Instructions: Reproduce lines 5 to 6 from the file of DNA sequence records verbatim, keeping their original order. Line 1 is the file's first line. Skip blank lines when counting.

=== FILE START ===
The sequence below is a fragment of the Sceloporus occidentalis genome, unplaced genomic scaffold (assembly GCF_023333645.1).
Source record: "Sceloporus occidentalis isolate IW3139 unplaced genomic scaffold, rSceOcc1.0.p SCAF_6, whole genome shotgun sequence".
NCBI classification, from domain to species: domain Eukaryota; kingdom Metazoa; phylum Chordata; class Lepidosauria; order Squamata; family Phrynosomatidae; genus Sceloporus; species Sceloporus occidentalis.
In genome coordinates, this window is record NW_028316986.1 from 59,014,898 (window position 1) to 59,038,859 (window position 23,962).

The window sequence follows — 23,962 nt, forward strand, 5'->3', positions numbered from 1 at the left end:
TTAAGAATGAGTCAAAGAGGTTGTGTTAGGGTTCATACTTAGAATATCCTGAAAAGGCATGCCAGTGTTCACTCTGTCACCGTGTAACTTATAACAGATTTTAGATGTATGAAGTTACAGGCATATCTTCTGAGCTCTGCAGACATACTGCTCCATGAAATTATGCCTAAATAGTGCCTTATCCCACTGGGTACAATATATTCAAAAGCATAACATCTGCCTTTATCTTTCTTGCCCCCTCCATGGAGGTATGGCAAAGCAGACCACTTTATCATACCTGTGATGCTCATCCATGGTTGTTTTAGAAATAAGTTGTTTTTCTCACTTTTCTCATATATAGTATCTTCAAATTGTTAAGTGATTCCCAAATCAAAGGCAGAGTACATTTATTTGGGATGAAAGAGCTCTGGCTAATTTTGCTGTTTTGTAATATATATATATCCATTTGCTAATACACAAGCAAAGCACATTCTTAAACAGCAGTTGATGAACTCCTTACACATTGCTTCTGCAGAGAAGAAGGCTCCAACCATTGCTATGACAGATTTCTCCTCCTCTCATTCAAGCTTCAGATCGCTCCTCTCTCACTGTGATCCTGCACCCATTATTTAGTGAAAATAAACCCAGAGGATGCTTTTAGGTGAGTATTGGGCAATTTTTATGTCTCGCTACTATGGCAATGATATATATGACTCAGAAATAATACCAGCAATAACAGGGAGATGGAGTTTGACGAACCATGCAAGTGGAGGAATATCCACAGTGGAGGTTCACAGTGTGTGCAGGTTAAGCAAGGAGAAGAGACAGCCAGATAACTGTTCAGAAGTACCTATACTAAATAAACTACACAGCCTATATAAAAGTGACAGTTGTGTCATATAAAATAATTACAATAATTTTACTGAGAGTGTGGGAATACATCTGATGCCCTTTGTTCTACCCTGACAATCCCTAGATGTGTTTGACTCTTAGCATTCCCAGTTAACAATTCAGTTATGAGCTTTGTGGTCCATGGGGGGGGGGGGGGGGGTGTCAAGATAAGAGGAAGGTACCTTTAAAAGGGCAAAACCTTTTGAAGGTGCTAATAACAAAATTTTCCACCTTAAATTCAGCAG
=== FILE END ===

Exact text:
The window sequence follows — 23,962 nt, forward strand, 5'->3', positions numbered from 1 at the left end:
TTAAGAATGAGTCAAAGAGGTTGTGTTAGGGTTCATACTTAGAATATCCTGAAAAGGCATGCCAGTGTTCACTCTGTCACCGTGTAACTTATAACAGATTTTAGATGTATGAAGTTACAGGCATATCTTCTGAGCTCTGCAGACATACTGCTCCATGAAATTATGCCTAAATAGTGCCTTATCCCACTGGGTACAATATATTCAAAAGCATAACATCTGCCTTTATCTTTCTTGCCCCCTCCATGGAGGTATGGCAAAGCAGACCACTTTATCATACCTGTGATGCTCATCCATGGTTGTTTTAGAAATAAGTTGTTTTTCTCACTTTTCTCATATATAGTATCTTCAAATTGTTAAGTGATTCCCAAATCAAAGGCAGAGTACATTTATTTGGGATGAAAGAGCTCTGGCTAATTTTGCTGTTTTGTAATATATATATATCCATTTGCTAATACACAAGCAAAGCACATTCTTAAACAGCAGTTGATGAACTCCTTACACATTGCTTCTGCAGAGAAGAAGGCTCCAACCATTGCTATGACAGATTTCTCCTCCTCTCATTCAAGCTTCAGATCGCTCCTCTCTCACTGTGATCCTGCACCCATTATTTAGTGAAAATAAACCCAGAGGATGCTTTTAGGTGAGTATTGGGCAATTTTTATGTCTCGCTACTATGGCAATGATATATATGACTCAGAAATAATACCAGCAATAACAGGGAGATGGAGTTTGACGAACCATGCAAGTGGAGGAATATCCACAGTGGAGGTTCACAGTGTGTGCAGGTTAAGCAAGGAGAAGAGACAGCCAGATAACTGTTCAGAAGTACCTATACTAAATAAACTACACAGCCTATATAAAAGTGACAGTTGTGTCATATAAAATAATTACAATAATTTTACTGAGAGTGTGGGAATACATCTGATGCCCTTTGTTCTACCCTGACAATCCCTAGATGTGTTTGACTCTTAGCATTCCCAGTTAACAATTCAGTTATGAGCTTTGTGGTCCATGGGGGGGGGGGGGGGGGTGTCAAGATAAGAGGAAGGTACCTTTAAAAGGGCAAAACCTTTTGAAGGTGCTAATAACAAAATTTTCCACCTTAAATTCAGCAG